Once we were all together, we said our goodbyes to Oomura-sensei and the other lady (whose name I never did catch) and set off for our gate. We had plenty of time before boarding, and I knew Josh hadn’t eaten anything, so I bought him breakfast at the nearby food stand (it wasn’t a convenience store, but not quite a restaurant, either). He seemed in better spirits even before that, but I told him to pick something to eat and drink for his trouble; it was the least I could do. He got a double-pack of sandwiches and a little milk carton, while I got a double-pack of pork sandwiches and a bottle of tea. Since I’d eaten, I wasn’t too hungry, so I ended up giving him one of my sandwiches as well. After he’d eaten, he was much livelier, and I felt a little less guilty for having put him through the extra headache.
The Itami-to-Narita flight was a little over an hour, which wasn’t too bad. I sat between Ashe and Warren, which I’d done for the long flight in, and I honestly can’t recall anything about the flight. Nou-sensei wasn’t coming back with us, because she has family in Kanagawa; she was staying behind to go visit her parents and due-any-day-now pregnant sister, so we said goodbye and went through to our next gate. As layovers go, it wasn’t too bad, but the flight was a little late (we’re pretty sure it was to wait for a connecting flight coming in that also looked to be late). We briefly spoke with an international businessman from Ohio who apparently does business in China, and eventually, we got to board.
Let me take a moment to talk about the flight from Chicago to Tokyo (that is, our long flight into Japan). First of all, I hadn’t slept much the night before leaving America, and couldn’t sleep on the plane for some reason, so I was pretty well out of it the whole time. Second, the flight to Japan was about three hours longer than the flight back. Third, because of my sleep-deprived state of mind, I had no real motivation to do anything for the fifteen-or-so hours going; I listened to my Nano a little, watched one movie (The Mechanic, and that in two parts, because I briefly fell asleep partway through and had to pick it back up later), and got no reading done at all.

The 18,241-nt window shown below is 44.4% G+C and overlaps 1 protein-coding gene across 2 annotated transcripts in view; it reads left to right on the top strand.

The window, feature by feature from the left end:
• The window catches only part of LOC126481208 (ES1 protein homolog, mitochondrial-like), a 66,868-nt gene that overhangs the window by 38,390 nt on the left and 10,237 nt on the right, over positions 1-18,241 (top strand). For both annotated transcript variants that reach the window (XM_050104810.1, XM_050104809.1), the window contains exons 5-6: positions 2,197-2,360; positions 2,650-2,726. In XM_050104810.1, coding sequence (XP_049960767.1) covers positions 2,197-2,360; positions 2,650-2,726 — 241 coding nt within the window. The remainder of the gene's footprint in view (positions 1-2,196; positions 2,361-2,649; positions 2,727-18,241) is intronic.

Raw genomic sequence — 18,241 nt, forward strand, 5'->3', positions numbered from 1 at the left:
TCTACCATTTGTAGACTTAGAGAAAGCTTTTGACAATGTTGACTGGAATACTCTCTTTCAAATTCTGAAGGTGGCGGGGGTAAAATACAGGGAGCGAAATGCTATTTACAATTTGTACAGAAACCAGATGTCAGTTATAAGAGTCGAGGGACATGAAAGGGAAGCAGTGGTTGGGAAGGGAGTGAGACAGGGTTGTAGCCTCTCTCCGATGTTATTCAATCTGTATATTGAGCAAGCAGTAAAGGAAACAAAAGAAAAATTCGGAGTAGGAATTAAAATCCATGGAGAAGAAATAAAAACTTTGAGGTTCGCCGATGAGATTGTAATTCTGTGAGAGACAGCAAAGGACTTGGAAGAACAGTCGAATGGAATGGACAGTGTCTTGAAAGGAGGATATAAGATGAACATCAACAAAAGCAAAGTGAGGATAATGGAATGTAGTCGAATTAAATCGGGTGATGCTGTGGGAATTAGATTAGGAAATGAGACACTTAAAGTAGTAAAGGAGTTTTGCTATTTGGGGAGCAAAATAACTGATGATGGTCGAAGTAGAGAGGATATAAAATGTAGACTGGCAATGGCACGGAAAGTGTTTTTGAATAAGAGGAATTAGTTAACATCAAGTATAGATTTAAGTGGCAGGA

The flight back home, however, was great. Shorter, of course, and I was better rested, so I felt better overall. My seat was all the way in the back of the plane on the left aisle seat of the middle section. This meant I could stretch my legs a bit, lean my seat back without bothering anyone behind me (because behind me was the wall), and didn’t have to ask anyone to move if I wanted out. I had also stashed my backpack in a room-for-one overhead compartment that had been curiously empty, meaning if I needed something out of it, I didn’t have to mess with anyone else’s bags. Next to me was a Japanese couple who kept entirely to themselves (seriously, we never once said a word to each other), so if the girl in the middle wanted out, her (most likely) husband would move, meaning I didn’t have to. None of our group sat near each other on the way back, with two exceptions: Rosemarry originally had a seat near Heaven, but agreed to move so a couple could sit together, and Mike was one seat up and across the aisle from me (which meant if I wanted to talk to him, I could get his attention, but we didn’t really find a need to talk during the flight). Finally, the bathrooms were back and to my left, so if I needed to go, I just stood up and walked about six steps. I could also tell if there’d be a wait just by looking to see if anyone was standing around, so I didn’t have to waste time. Hell, I didn’t even have to put my shoes on, since I was right there.